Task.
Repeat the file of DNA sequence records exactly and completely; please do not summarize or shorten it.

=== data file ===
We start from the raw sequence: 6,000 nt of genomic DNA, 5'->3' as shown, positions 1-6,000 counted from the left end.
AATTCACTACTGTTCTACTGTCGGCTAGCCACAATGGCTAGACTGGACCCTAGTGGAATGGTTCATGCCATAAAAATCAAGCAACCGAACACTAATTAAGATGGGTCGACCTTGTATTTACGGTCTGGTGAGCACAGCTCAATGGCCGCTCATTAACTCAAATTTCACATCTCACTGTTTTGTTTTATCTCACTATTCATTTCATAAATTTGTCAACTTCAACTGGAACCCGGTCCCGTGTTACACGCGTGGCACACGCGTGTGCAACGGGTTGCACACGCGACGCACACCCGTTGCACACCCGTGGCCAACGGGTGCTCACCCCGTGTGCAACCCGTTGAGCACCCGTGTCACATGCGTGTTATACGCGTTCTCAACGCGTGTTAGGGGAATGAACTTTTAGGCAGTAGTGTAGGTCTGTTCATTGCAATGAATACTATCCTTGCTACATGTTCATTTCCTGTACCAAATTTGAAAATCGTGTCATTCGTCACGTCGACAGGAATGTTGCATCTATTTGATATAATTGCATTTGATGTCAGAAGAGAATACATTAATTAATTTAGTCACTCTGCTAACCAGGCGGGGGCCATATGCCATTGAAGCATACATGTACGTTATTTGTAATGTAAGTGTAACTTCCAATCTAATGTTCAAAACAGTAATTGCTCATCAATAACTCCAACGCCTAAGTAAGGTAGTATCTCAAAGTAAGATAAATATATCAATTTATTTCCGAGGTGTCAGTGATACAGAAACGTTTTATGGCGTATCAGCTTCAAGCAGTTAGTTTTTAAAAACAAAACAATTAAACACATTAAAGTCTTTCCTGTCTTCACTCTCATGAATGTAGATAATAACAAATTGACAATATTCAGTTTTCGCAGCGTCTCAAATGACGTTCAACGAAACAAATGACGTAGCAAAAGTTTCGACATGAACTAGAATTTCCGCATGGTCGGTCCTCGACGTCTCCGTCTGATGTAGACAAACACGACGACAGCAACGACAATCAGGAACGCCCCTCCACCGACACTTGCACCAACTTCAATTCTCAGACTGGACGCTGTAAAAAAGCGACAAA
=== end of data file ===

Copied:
We start from the raw sequence: 6,000 nt of genomic DNA, 5'->3' as shown, positions 1-6,000 counted from the left end.
AATTCACTACTGTTCTACTGTCGGCTAGCCACAATGGCTAGACTGGACCCTAGTGGAATGGTTCATGCCATAAAAATCAAGCAACCGAACACTAATTAAGATGGGTCGACCTTGTATTTACGGTCTGGTGAGCACAGCTCAATGGCCGCTCATTAACTCAAATTTCACATCTCACTGTTTTGTTTTATCTCACTATTCATTTCATAAATTTGTCAACTTCAACTGGAACCCGGTCCCGTGTTACACGCGTGGCACACGCGTGTGCAACGGGTTGCACACGCGACGCACACCCGTTGCACACCCGTGGCCAACGGGTGCTCACCCCGTGTGCAACCCGTTGAGCACCCGTGTCACATGCGTGTTATACGCGTTCTCAACGCGTGTTAGGGGAATGAACTTTTAGGCAGTAGTGTAGGTCTGTTCATTGCAATGAATACTATCCTTGCTACATGTTCATTTCCTGTACCAAATTTGAAAATCGTGTCATTCGTCACGTCGACAGGAATGTTGCATCTATTTGATATAATTGCATTTGATGTCAGAAGAGAATACATTAATTAATTTAGTCACTCTGCTAACCAGGCGGGGGCCATATGCCATTGAAGCATACATGTACGTTATTTGTAATGTAAGTGTAACTTCCAATCTAATGTTCAAAACAGTAATTGCTCATCAATAACTCCAACGCCTAAGTAAGGTAGTATCTCAAAGTAAGATAAATATATCAATTTATTTCCGAGGTGTCAGTGATACAGAAACGTTTTATGGCGTATCAGCTTCAAGCAGTTAGTTTTTAAAAACAAAACAATTAAACACATTAAAGTCTTTCCTGTCTTCACTCTCATGAATGTAGATAATAACAAATTGACAATATTCAGTTTTCGCAGCGTCTCAAATGACGTTCAACGAAACAAATGACGTAGCAAAAGTTTCGACATGAACTAGAATTTCCGCATGGTCGGTCCTCGACGTCTCCGTCTGATGTAGACAAACACGACGACAGCAACGACAATCAGGAACGCCCCTCCACCGACACTTGCACCAACTTCAATTCTCAGACTGGACGCTGTAAAAAAGCGACAAA